Lessons from my first (real) year in business

Lessons from my first (real) year in business

Although I technically launched Pen+Pillar in 2015, I didn't start making serious strides and the right choices for my business until March of this year. So, I am writing today about what I have learned so far about running a small creative business, and in turn, myself.

If you told me a few years ago that I would be running a small creative business, I would not have believed you. There are a lot of things about myself that work against me. I never finished college. I tried three times. Yep, that's right- three times. Even if I had finished college, I wouldn't have a degree in the field I am working in now, so I guess it's a good thing I didn't finish? Not sure. But, in the spirit of full transparency- it's something I am a little self conscience about. I am not trained in my field, I have no business experience, I have no network of creatives to collaborate or bounce ideas off of, no mentors to reference. I knew from the beginning that my odds were not good, but I am a hopeless dreamer with a lot of passion, with a supportive husband and family, and I went for it. I strongly believe that hard work, determination, and talent can get you anywhere- if you are willing to work for it. 

My husband and I were talking last night about my business. I feel overwhelmed a lot- I feel like I have absolutely no idea what I am doing. Because I have absolutely no idea what I am doing. He patiently listens to me and reminds me of all the things that have been amazing this year, and he is right. Thinking of where I was last year at this time, I would have been so happy to be where I am now, and it's important to be able strike the balance of contentment, and wanting to push yourself. I am still learning that one. So, the lessons:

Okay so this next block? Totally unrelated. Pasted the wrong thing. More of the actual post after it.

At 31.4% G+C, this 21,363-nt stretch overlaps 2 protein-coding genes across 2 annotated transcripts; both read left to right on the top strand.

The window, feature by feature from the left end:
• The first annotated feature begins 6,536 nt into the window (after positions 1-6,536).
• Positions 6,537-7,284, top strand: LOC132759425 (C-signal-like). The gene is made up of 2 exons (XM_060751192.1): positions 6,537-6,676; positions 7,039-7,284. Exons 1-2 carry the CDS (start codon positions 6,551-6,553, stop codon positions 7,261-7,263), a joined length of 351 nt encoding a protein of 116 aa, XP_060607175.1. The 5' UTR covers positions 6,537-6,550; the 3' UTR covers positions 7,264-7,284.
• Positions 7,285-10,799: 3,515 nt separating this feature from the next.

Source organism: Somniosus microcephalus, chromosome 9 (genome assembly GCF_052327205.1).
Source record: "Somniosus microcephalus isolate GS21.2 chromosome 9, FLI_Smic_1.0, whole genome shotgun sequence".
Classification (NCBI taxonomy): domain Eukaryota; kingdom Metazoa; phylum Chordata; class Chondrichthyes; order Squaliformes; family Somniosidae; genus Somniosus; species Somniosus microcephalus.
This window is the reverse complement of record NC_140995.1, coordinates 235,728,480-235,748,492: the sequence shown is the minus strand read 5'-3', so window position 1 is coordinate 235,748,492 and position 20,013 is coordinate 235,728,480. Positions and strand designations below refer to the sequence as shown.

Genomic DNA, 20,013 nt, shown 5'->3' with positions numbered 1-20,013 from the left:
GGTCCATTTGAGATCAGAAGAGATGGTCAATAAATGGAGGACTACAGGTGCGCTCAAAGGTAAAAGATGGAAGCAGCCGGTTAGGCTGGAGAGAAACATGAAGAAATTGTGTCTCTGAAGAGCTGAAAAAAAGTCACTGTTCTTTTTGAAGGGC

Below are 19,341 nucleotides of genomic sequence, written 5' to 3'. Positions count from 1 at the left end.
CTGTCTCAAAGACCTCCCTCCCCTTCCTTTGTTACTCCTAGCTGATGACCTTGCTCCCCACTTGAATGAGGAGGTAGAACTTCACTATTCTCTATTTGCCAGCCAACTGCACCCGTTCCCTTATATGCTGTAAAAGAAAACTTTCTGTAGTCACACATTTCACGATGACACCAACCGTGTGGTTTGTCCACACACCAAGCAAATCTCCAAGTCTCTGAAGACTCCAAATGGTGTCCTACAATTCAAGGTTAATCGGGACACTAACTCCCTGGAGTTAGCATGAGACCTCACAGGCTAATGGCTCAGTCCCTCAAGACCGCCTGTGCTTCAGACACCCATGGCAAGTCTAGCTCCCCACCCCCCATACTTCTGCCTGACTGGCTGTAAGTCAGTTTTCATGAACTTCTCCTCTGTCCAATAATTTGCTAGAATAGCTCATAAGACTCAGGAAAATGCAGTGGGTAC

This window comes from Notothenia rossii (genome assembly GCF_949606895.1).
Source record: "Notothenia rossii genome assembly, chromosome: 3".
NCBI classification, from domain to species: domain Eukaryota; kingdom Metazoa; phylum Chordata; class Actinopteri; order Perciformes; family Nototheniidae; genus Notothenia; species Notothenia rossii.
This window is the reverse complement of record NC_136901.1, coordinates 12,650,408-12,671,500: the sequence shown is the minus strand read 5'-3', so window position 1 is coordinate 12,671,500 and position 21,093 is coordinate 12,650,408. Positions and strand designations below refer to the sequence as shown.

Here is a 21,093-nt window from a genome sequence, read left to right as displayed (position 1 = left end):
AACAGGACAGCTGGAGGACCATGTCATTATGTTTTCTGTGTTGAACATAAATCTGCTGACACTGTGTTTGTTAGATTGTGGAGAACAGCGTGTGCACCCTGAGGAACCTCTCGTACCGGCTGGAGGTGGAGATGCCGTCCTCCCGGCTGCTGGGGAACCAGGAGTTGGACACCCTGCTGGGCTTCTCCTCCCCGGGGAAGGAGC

1. People will never go out of business.

I have had the privilege of working with the most amazing people on the planet. Small business ownership can feel like an island sometimes, but I think of my customers, shop owners, and custom clients that I have been able to work with, and suddenly it doesn't feel so lonely. How you treat people will always matter- that is first and foremost. It's not even customer service, it's just common decency. People will always come before profits and time and anything else. I started this business to be able to connect with people through a common interest, and those connections have been invaluable. I was not expecting the kindness, love, connection, and even friendships that can come from working with complete strangers, and I have loved it. 

2. Education has nothing on hard work.

This may be more personal because of my situation, but also maybe not. Please note, I am not saying that education is nothing. However, you could spend 10 years getting all the degrees that you want, have all the best connections, and be top of your class, but hard work will still get you further. You have to show up, put in the time, and not give up. Your customers are not going to care about your GPA or who you know. You just got rejected by 5 shops you pitched to in one day? Send that 6th pitch anyway. The day you stop believing in your work is that day that everyone else does too.